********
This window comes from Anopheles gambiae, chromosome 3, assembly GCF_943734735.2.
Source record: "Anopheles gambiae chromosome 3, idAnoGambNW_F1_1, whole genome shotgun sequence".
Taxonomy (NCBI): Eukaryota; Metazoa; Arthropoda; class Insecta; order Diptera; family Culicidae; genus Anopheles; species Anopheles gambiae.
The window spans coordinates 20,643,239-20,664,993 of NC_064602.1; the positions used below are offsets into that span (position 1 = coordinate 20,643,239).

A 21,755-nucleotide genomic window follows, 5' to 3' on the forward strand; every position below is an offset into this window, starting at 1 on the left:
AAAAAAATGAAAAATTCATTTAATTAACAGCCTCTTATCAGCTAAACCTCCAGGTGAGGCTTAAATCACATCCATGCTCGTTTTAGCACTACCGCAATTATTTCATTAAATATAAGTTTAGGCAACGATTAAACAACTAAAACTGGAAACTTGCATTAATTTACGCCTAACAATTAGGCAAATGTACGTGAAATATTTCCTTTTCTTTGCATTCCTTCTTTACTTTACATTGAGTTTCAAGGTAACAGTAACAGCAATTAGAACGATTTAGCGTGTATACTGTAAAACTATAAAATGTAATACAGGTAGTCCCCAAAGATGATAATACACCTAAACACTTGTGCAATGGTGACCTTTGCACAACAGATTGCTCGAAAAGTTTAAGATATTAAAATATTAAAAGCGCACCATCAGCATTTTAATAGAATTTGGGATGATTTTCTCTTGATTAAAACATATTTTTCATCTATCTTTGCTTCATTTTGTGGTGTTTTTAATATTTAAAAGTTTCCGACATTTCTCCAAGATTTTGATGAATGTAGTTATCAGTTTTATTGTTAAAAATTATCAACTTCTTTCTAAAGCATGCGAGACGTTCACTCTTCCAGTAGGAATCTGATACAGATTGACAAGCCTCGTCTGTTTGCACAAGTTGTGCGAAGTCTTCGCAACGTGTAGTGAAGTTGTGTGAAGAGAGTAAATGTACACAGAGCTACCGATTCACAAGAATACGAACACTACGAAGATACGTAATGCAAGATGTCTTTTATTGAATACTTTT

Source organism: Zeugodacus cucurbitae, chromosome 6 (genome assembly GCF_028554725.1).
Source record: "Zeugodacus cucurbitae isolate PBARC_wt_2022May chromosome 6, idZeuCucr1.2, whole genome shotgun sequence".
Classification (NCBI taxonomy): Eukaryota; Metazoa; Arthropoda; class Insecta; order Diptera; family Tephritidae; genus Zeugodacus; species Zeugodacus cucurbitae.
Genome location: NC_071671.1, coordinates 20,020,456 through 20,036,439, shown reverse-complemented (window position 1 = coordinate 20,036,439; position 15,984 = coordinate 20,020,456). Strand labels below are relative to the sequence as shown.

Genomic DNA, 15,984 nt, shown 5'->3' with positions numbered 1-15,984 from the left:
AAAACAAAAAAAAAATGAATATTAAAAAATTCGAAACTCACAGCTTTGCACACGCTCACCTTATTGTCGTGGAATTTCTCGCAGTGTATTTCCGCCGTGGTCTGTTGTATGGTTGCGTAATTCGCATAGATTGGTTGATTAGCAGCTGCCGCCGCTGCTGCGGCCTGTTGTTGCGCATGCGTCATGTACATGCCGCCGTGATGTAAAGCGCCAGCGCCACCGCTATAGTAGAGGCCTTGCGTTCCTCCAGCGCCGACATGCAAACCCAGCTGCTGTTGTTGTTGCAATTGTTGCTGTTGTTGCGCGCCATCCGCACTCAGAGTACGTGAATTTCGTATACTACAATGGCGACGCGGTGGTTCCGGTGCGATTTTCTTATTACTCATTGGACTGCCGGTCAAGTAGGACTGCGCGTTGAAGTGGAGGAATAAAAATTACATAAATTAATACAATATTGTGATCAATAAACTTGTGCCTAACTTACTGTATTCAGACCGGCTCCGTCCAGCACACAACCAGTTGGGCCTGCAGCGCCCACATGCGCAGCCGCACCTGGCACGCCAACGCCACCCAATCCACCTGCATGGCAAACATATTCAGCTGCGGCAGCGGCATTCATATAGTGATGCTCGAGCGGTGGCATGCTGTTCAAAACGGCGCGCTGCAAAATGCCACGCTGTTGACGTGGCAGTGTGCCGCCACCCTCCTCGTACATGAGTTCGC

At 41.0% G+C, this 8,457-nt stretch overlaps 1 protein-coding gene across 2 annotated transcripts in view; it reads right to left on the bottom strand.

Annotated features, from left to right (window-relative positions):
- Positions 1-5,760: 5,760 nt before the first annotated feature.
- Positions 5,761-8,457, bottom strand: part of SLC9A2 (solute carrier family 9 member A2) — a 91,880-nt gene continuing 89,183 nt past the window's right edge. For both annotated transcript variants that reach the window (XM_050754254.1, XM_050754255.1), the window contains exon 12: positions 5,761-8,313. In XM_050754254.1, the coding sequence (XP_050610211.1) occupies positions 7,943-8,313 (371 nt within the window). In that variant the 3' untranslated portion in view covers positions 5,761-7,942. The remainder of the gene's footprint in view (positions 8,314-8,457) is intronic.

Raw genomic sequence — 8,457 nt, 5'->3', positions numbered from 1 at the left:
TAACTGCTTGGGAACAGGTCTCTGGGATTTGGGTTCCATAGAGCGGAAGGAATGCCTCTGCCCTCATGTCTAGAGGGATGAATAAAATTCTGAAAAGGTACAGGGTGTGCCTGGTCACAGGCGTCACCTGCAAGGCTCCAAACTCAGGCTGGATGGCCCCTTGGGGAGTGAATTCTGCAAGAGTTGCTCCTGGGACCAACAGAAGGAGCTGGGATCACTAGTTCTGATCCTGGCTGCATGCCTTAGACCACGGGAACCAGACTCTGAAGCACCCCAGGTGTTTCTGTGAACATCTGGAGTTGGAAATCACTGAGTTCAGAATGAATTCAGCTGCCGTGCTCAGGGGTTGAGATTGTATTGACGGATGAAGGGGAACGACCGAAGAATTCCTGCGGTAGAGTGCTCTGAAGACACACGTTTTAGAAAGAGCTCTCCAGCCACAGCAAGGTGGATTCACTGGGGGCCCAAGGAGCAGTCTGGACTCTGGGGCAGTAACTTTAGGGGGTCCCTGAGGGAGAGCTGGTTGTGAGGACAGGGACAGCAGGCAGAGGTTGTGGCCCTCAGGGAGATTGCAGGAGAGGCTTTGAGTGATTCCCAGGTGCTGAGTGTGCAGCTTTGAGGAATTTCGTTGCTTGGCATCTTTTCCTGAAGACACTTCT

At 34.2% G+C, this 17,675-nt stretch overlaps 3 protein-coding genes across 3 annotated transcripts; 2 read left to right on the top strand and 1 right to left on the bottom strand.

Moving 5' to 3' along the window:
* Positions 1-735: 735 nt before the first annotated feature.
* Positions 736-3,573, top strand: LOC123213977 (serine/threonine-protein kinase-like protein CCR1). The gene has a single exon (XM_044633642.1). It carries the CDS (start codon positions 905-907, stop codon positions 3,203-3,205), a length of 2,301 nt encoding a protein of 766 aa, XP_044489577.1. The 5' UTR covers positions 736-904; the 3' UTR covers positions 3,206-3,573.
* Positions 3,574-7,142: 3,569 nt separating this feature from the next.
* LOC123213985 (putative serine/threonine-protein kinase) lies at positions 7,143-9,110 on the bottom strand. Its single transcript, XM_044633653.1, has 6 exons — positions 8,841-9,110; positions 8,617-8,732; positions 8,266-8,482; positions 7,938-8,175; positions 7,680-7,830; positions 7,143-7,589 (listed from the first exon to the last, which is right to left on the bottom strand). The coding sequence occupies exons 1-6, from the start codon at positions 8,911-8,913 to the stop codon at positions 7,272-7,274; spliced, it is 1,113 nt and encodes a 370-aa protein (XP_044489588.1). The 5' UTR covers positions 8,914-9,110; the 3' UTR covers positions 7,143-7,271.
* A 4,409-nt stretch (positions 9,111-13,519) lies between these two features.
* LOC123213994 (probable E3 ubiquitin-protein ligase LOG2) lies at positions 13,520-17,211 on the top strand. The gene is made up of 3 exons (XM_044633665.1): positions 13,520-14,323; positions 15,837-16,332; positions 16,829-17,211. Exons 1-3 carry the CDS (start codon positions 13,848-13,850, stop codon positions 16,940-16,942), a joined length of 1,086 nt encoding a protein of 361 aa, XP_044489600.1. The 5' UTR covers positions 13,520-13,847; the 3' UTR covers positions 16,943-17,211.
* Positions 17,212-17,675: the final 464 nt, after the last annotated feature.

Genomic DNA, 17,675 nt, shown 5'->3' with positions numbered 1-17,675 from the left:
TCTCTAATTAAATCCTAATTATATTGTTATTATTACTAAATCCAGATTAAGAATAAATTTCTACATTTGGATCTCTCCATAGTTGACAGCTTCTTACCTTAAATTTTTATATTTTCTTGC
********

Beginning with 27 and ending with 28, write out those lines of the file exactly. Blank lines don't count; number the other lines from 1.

* Positions 17,212-17,675: the final 464 nt, after the last annotated feature.

Genomic DNA, 17,675 nt, shown 5'->3' with positions numbered 1-17,675 from the left: